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Stuffy or runny nose – children

Throat anatomy
Runny and stuffy nose

Definition

A stuffy or congested nose occurs when the tissues lining the nose become swollen. The swelling is due to inflamed blood vessels.

The problem may also include nasal discharge or "runny nose." If excess mucus runs down the back of your throat (postnasal drip), it may cause a cough or sore throat.

Alternative Names

Nose - congested; Congested nose; Runny nose; Postnasal drip; Rhinorrhea

Considerations

Most of the time, nasal congestion in older children and adolescents is not serious by itself but can cause other problems.

When nasal stuffiness is just on one side, the child may have inserted something into the nose.

Nasal congestion can interfere with the ears, hearing, and speech development. Congestion that is very bad may interfere with sleep.

The mucous drainage may plug up the eustachian tube between the nose and the ear, causing an ear infection and pain. The mucous drip may also plug the sinus passages, causing sinus infection and pain.

Causes

A stuffy or runny nose may be caused by:

The congestion typically goes away by itself within a week.

Congestion also can be caused by:

Home Care

Other tips to help infants and younger children include:

A nasal wash can help remove mucus from your child's nose.

If your child has allergies:

Nasal sprays are not recommended for children under age 2. Don't use over-the-counter nasal sprays more often than 3 days on and 3 days off, unless told to by your doctor.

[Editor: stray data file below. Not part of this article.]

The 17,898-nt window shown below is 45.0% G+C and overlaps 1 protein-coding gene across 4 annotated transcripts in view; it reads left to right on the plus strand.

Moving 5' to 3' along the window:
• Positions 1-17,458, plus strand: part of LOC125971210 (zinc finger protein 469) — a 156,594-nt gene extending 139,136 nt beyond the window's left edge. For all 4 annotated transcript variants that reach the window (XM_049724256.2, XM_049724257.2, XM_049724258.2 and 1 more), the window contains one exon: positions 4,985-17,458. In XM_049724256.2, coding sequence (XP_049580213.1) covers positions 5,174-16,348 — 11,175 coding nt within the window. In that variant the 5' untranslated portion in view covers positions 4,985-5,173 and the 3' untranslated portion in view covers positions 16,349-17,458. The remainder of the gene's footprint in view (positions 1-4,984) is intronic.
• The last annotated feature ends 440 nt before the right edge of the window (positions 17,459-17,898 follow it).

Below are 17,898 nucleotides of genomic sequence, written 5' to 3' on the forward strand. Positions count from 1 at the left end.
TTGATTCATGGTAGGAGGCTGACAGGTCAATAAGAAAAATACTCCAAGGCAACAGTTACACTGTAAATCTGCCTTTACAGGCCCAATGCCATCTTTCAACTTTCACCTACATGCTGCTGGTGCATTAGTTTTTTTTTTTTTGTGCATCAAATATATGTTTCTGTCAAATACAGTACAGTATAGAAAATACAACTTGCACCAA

You can buy cough and cold medicines without a prescription. They do not seem to be effective in children.

When to Contact a Medical Professional

Call the health care provider if your child has any of the following:

What to Expect at Your Office Visit

Your child's health care provider may perform a physical exam that focuses on the ears, nose, throat, and airways.

Tests that may be done include:

References

Long SS. Respiratory tract symptom complexes. In: Long SS, ed. Principles and Practice of Pediatric Infectious Diseases. 4th ed. Philadelphia, Pa: Saunders Elsevier; 2012:chap 21.

Manning SC. Medical management of nasosinus infectious and inflammatory disease. In: Flint PW, Haughey BH, Lund LJ, et al, eds. Cummings Otolaryngology: Head & Neck Surgery. 5th ed. Philadelphia, Pa: Mosby Elsevier; 2010:chap 50.

Milgrom H, Leung DYM. Allergic rhinitis. In: Kliegman RM, Stanton BF, St. GemeIII JW, Schor NF, Behrman RE, eds. Nelson Textbook of Pediatrics. 19th ed. Philadelphia, PA: Elsevier Saunders;2011:chap 137.


Review Date: 8/18/2013
Reviewed By: Linda J. Vorvick, MD, Medical Director and Director of Didactic Curriculum, MEDEX Northwest Division of Physician Assistant Studies, Department of Family Medicine, UW Medicine, School of Medicine, University of Washington. Also reviewed by David Zieve, MD, MHA, Bethanne Black, and the A.D.A.M. Editorial team.